Google Glass took smartglasses from the realm of pony-tailed academics and Silicon Valley dreamers to mainstream reality. It has dozens of apps. It has new designs from Oakley and Ray-Ban. It has fans that include both runway models and basketball players.
And if you’re in a loud room, it’s almost as worthless as it is geeky. Because talking to your gadgets is nowhere near as smooth at David Hasselhoff made it look in Knight Rider.
Sure, you can bark “Glass, take a photo” in the comfort of your living room and snap Mr. Meowsers without setting down your tea. But trying the same thing in a bustling bar is a surefire way to annoy the people around you — and perhaps get a beatdown. Meanwhile, Glass’s touch-sensitive pad handles only a few basic functions.
Quickly evolving smartglass technology could also help put a spring in ARI’s rather lethargic step.
“The smartphone is moving up into your vision, and there needs to be a new interface to evolve with the new hardware,” says cofounder Ryan Fink. “That’s where ARI comes in.”
ARI, short for Augmented Reality Interface, requires no buttons, no touchpads, and no speaking. “ARI is the Siri of gesture recognition for smartglasses,” explains Fink.
Hold your fist up in front of your face (like an old-timey boxer looking for a fight) and a box appears superimposed over it in Google Glass. After recognizing it as a command, ARI counts down 3 seconds so you can get your hand out of the way, then snaps a photo. After collecting a few, you can use the wave of your hand to leaf through Glass’s library of photos as if turning invisible pages in a photo album.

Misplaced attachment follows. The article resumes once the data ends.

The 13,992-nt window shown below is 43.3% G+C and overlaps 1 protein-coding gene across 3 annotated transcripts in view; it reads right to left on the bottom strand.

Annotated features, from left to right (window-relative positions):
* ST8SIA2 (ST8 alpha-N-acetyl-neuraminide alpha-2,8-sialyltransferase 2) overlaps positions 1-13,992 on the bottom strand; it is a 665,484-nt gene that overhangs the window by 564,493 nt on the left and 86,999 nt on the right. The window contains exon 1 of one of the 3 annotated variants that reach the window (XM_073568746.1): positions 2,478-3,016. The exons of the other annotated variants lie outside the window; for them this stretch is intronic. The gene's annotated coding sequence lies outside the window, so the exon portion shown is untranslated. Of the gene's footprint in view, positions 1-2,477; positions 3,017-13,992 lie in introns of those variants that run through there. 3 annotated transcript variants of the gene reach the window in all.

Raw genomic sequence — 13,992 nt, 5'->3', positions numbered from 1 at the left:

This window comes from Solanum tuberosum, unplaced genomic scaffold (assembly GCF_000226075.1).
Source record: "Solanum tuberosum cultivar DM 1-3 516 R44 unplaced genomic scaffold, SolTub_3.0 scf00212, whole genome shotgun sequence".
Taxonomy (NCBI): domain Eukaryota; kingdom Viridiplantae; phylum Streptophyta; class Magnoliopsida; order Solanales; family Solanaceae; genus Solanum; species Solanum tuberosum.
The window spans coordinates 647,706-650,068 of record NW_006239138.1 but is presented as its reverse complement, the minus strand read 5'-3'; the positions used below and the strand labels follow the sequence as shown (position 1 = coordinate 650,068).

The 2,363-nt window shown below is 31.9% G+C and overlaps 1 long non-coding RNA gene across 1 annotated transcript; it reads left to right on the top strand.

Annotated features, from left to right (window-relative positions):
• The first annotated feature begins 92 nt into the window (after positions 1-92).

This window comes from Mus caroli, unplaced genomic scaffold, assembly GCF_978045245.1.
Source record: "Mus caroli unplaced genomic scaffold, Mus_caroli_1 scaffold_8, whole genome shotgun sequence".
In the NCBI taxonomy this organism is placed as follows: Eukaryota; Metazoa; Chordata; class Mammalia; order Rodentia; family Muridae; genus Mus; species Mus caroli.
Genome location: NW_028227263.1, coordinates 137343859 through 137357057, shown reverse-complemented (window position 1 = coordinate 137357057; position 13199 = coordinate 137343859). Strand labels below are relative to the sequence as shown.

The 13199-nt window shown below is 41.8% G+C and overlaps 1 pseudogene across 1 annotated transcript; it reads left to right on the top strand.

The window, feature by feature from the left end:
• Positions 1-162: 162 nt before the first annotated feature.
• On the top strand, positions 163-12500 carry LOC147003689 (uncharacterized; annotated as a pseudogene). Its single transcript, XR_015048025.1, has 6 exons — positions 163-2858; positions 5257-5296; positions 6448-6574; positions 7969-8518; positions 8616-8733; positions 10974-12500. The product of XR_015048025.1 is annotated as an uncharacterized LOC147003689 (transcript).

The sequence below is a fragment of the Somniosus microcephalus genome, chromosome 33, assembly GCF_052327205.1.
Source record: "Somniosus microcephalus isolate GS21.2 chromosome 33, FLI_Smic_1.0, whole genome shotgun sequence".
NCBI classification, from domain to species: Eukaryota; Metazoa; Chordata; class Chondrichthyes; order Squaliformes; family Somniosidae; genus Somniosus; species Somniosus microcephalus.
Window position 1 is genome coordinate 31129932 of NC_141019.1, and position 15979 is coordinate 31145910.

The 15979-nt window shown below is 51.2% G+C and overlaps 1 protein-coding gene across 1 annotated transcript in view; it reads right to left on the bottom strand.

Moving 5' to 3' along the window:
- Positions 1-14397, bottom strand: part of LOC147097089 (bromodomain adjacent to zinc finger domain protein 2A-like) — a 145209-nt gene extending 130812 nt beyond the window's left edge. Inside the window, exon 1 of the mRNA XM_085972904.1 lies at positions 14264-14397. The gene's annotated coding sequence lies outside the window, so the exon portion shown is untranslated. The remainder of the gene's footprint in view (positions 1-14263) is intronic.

That’s just one use. Ultimately, the team hopes ARI will be able to recognize an entire library of gestures, which outside developers can bake into their apps as controls. The Pandora app, for example, could someday interpret a literal thumbs up as your approval for that Whitesnake jam it just played on your 80s station.
A new way to control Google Glass
Besides simply being less irritating than talking to your glasses, Fink and cofounder Gary Peck see it as an essential way to control Glass in scenarios where it would otherwise never work, like a factory floor.
“It’s really loud, they sometimes have stuff in their hands and they want to be able to easily interact with the content or check things off as they go through,” Fink explains. With ARI, a worker could simply wave a hand to move the display in his glasses onto the next instruction in a list, or hold up a fist to mark it done.
The same goes for athletes. A snowboarder with thick gloves might have difficulty swiping the touchpad, and a biker might not want to lift his hands from the handlebars to start a timer.
“I think at first it will be a little weird, especially to people that aren’t familiar with the technology.”
In theory, ARI solves all these issues. In execution, there are still plenty of kinks to iron out. The early alpha version we tested took a while to recognize gestures, and it takes a purposeful execution to pull off a swipe or fist in just the way ARI is looking to see it.